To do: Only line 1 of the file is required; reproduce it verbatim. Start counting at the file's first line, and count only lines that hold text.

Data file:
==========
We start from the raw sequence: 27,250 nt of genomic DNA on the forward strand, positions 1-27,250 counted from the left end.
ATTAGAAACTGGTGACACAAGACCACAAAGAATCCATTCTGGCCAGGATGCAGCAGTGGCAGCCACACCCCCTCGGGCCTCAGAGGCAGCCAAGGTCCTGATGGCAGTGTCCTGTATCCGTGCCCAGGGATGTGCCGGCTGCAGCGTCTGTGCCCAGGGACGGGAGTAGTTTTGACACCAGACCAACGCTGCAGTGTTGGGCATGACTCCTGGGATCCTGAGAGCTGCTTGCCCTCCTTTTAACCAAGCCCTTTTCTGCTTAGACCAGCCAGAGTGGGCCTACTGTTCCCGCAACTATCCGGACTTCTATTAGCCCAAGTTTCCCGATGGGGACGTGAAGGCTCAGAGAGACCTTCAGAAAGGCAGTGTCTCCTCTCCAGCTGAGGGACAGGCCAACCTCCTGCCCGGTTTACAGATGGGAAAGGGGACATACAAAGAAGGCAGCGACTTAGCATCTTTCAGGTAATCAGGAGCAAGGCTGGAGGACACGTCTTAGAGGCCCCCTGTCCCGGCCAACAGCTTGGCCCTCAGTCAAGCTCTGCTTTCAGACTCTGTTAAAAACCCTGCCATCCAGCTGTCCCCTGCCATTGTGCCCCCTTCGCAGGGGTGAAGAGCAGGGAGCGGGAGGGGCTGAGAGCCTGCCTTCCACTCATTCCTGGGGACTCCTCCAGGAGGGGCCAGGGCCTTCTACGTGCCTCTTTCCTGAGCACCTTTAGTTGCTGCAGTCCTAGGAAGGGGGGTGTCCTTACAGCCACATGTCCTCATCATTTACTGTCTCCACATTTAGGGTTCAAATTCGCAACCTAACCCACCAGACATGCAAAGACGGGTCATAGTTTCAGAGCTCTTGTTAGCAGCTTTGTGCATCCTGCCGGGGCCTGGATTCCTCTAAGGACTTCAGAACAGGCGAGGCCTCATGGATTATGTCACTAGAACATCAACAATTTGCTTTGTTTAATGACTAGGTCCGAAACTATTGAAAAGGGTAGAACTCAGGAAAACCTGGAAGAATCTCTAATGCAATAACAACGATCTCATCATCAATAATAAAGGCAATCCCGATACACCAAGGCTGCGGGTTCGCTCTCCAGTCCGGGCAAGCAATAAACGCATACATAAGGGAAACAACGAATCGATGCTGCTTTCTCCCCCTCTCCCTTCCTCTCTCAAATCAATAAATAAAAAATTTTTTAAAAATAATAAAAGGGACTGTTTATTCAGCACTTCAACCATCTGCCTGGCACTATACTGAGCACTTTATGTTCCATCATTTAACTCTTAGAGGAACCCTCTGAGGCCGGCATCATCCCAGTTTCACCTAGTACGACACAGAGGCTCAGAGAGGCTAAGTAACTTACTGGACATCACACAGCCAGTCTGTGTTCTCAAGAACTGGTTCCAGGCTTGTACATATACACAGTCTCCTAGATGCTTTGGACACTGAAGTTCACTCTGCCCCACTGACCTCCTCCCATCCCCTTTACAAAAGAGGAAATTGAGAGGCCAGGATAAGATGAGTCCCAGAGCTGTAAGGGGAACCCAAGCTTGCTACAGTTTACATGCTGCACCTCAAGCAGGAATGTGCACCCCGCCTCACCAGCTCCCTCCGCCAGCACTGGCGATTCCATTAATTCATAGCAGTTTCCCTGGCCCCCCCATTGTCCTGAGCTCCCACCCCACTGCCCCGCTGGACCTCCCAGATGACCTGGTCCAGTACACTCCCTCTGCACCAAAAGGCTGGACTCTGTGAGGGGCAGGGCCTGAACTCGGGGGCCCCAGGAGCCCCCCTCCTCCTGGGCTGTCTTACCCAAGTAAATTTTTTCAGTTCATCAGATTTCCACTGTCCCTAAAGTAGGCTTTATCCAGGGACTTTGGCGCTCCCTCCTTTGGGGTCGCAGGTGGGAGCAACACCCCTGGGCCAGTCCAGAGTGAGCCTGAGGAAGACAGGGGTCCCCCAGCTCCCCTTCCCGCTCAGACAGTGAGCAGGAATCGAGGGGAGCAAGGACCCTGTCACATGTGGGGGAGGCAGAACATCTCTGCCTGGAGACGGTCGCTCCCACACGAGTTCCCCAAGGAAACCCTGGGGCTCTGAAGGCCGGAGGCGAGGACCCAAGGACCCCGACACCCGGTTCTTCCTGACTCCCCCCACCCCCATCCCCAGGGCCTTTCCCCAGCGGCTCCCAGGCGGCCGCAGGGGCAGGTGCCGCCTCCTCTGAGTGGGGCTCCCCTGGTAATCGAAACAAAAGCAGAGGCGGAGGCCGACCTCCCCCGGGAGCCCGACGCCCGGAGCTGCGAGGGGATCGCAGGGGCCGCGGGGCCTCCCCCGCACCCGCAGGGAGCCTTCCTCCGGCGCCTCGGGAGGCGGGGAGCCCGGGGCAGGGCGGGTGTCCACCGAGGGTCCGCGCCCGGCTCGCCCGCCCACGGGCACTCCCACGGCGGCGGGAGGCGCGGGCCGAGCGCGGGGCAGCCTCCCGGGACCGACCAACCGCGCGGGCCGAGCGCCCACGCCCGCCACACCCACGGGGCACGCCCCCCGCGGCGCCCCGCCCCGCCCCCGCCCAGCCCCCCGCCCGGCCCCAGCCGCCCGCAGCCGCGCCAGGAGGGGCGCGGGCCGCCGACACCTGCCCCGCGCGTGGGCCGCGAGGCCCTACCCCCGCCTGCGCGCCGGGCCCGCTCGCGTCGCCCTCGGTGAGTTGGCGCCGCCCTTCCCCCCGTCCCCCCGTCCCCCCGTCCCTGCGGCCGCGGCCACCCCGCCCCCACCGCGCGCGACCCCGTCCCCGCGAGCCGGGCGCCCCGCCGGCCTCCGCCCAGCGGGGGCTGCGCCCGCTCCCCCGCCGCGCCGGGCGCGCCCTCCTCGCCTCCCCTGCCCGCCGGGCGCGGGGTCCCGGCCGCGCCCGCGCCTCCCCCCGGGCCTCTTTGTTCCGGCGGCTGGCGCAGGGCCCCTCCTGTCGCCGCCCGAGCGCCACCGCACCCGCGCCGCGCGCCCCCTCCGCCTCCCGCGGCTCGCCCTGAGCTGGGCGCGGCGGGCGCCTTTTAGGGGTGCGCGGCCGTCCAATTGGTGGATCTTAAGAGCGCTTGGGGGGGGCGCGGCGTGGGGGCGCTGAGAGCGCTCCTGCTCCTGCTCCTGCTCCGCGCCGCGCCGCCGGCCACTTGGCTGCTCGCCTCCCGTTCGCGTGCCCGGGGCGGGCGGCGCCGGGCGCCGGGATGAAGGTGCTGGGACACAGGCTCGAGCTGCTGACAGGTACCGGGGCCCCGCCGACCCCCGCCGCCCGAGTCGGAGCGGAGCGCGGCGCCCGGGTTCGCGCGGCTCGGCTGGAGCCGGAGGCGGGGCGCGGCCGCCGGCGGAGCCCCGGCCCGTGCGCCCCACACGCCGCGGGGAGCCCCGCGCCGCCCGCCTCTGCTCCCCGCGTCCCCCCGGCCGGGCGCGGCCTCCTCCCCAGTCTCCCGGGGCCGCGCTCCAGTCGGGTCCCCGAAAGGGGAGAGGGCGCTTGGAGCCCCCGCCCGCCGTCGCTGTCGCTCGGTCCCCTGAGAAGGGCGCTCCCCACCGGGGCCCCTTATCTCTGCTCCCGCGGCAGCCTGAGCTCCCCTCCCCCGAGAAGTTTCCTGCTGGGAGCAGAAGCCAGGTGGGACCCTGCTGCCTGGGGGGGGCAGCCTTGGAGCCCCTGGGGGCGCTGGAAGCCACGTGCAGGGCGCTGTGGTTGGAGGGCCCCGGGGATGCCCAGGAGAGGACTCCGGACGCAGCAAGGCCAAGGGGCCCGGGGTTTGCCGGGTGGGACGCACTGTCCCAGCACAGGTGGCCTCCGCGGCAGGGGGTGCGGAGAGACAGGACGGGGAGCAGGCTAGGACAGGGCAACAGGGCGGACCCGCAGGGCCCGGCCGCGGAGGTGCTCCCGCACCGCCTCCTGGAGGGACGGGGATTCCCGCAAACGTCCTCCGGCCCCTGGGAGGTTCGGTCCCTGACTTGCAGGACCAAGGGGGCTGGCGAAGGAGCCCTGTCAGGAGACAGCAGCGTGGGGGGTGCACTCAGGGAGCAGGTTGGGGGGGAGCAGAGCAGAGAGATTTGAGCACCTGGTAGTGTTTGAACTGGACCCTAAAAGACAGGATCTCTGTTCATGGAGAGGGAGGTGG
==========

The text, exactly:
We start from the raw sequence: 27,250 nt of genomic DNA on the forward strand, positions 1-27,250 counted from the left end.